2. We want our children to love learning and to have a desire for learning. We want them to know that they can always find out what they’d like to know and how to go about it. We have a vision of a large family of animated engaged children sitting around the table all participating in lively, rich and deep discussions about life, God’s way, our world and its history, our purpose – all that we are learning together. Lounge time provides the springboard for these things and gives us some wonderful topics to talk about!

3. We want our children to understand God’s mandate to subdue the earth and rule over it, having dominion and replenishing it. For this reason we study sciences and geography and we learn about the earth. We do this understanding that we are to worship the creator and not the creation. We are to be good stewards of God’s creation while putting people first.

4. We want our children to understand God’s plan for people (through reading the Bible and studying history). Genesis is the best place to start in the study of history – everything else follows. We don’t study history just to learn the gory details of life throughout the ages, but we study it with the purpose of understanding God’s plan with mankind and workings through the ages. This purpose greatly impacts our choice of History material – children’s history books are often filled with cartoonish watered-down version of historical events cheapening them, making them seem less real  and numbing our children to the seriousness of disobeying God.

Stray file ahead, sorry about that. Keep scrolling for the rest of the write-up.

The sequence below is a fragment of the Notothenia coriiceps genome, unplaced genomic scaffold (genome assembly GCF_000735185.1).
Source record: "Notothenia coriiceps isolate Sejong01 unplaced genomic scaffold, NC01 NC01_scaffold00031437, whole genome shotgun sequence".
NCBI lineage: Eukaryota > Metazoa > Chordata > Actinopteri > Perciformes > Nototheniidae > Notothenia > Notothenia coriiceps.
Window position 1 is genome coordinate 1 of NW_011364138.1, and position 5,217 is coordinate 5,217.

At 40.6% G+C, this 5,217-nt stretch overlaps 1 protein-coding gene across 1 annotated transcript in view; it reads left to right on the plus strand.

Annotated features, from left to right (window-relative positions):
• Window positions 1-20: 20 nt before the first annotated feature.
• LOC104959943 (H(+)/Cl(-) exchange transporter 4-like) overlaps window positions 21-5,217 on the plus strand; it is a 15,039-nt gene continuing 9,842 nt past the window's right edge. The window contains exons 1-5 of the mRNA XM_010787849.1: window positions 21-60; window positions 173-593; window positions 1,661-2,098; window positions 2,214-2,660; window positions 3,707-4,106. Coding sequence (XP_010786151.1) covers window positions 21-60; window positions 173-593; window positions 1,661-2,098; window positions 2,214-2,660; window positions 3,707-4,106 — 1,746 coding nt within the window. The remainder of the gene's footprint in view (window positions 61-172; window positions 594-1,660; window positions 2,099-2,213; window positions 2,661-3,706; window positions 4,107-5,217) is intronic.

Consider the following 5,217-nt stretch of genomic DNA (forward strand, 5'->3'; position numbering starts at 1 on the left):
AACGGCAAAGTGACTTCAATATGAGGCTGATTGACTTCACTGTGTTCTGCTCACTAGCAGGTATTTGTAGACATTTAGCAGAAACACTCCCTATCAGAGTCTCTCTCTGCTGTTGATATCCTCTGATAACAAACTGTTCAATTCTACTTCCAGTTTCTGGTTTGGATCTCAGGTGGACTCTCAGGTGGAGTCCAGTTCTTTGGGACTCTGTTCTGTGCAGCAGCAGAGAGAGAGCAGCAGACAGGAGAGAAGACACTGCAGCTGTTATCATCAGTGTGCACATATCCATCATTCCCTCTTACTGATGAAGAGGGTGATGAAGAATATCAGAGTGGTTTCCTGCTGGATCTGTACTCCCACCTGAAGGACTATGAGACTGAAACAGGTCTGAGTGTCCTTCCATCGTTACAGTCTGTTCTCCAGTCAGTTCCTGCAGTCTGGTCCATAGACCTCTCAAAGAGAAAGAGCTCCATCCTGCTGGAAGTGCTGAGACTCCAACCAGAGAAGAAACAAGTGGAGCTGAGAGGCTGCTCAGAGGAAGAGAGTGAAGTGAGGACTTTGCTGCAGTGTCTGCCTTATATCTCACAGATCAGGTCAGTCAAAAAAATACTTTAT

5. We want our children to be mentored by  great men and women and to be able to relate to people of all ages. We do not want them to be “discipled” by many children of their own age as in the classroom. The thing about the age segregated classroom is that you learn most things from your peers who know about as much as you do. Children are being discipled by their peers and their peers’ influences: parents, TV, games, movies, etc. and not very much by their own parents!

6. As parents we are responsible for our children’s education, and we know our own children better than any one else does. As homeschoolers we can determine the appropriate pace and level for each child’s schoolwork. If we need help from trained professionals, that is easy to find.

7. We want our children to know that they are part of something big – a great purpose from God that we have as a family and that they as individuals can carry into their lives.

8. We want our family to put relationships first – relationship with God, with each other and reaching out to others with the love of Christ and a hand of blessing. We want to always have time to be a blessing, praying for others and serving them. We want our children to be best friends and to enjoy being together, to love doing things together as a family